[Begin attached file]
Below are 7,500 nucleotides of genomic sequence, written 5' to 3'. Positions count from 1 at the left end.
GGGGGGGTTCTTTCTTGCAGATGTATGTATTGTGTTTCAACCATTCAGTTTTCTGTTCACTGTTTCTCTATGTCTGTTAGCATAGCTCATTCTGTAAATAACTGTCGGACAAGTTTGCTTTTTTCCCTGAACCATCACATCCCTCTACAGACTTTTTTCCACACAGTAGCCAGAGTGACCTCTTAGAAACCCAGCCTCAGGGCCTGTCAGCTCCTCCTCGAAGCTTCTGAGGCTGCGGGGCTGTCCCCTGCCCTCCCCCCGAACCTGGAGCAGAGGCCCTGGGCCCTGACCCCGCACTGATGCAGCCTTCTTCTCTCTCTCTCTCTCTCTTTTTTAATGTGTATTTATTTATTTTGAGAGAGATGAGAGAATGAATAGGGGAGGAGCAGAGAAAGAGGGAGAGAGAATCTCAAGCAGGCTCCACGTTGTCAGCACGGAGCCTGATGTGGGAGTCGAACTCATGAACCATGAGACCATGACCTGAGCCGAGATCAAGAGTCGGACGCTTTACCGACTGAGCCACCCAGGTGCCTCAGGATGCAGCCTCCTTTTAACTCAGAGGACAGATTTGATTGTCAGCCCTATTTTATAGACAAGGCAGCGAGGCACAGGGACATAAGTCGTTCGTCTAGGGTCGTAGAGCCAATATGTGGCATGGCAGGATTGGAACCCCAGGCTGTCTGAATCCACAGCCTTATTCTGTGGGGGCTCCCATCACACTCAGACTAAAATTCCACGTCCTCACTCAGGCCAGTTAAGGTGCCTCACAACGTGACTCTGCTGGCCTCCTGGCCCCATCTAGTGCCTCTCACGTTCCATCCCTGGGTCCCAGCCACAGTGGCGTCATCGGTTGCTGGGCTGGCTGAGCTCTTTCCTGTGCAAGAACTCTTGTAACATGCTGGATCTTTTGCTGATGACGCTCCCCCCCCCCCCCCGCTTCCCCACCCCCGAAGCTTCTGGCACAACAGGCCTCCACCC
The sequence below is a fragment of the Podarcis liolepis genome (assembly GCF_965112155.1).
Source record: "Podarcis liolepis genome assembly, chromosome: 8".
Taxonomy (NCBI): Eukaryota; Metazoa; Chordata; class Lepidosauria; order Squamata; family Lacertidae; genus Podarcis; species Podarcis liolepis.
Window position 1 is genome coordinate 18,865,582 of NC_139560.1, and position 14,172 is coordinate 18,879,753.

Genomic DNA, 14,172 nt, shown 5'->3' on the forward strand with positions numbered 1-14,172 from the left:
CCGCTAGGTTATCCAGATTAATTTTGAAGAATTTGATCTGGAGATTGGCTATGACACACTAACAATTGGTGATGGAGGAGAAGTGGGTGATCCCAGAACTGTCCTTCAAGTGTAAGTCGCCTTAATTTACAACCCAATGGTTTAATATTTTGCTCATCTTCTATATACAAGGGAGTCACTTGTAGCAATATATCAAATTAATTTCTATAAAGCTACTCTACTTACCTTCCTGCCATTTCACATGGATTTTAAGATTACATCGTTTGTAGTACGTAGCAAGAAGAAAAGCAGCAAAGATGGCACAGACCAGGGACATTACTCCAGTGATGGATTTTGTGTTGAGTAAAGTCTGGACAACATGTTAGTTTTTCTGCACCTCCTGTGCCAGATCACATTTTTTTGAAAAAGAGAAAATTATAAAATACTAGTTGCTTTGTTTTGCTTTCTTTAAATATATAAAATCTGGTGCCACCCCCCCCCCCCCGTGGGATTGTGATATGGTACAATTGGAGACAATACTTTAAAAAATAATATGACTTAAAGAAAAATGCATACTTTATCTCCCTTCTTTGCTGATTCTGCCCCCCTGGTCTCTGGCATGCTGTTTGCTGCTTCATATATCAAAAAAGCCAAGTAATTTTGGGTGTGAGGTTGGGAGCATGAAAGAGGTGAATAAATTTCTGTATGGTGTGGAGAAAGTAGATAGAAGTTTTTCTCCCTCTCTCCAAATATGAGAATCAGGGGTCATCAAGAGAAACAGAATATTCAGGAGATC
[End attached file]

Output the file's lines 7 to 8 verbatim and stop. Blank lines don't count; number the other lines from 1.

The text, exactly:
Genomic DNA, 14,172 nt, shown 5'->3' on the forward strand with positions numbered 1-14,172 from the left:
CCGCTAGGTTATCCAGATTAATTTTGAAGAATTTGATCTGGAGATTGGCTATGACACACTAACAATTGGTGATGGAGGAGAAGTGGGTGATCCCAGAACTGTCCTTCAAGTGTAAGTCGCCTTAATTTACAACCCAATGGTTTAATATTTTGCTCATCTTCTATATACAAGGGAGTCACTTGTAGCAATATATCAAATTAATTTCTATAAAGCTACTCTACTTACCTTCCTGCCATTTCACATGGATTTTAAGATTACATCGTTTGTAGTACGTAGCAAGAAGAAAAGCAGCAAAGATGGCACAGACCAGGGACATTACTCCAGTGATGGATTTTGTGTTGAGTAAAGTCTGGACAACATGTTAGTTTTTCTGCACCTCCTGTGCCAGATCACATTTTTTTGAAAAAGAGAAAATTATAAAATACTAGTTGCTTTGTTTTGCTTTCTTTAAATATATAAAATCTGGTGCCACCCCCCCCCCCCCGTGGGATTGTGATATGGTACAATTGGAGACAATACTTTAAAAAATAATATGACTTAAAGAAAAATGCATACTTTATCTCCCTTCTTTGCTGATTCTGCCCCCCTGGTCTCTGGCATGCTGTTTGCTGCTTCATATATCAAAAAAGCCAAGTAATTTTGGGTGTGAGGTTGGGAGCATGAAAGAGGTGAATAAATTTCTGTATGGTGTGGAGAAAGTAGATAGAAGTTTTTCTCCCTCTCTCCAAATATGAGAATCAGGGGTCATCAAGAGAAACAGAATATTCAGGAGATC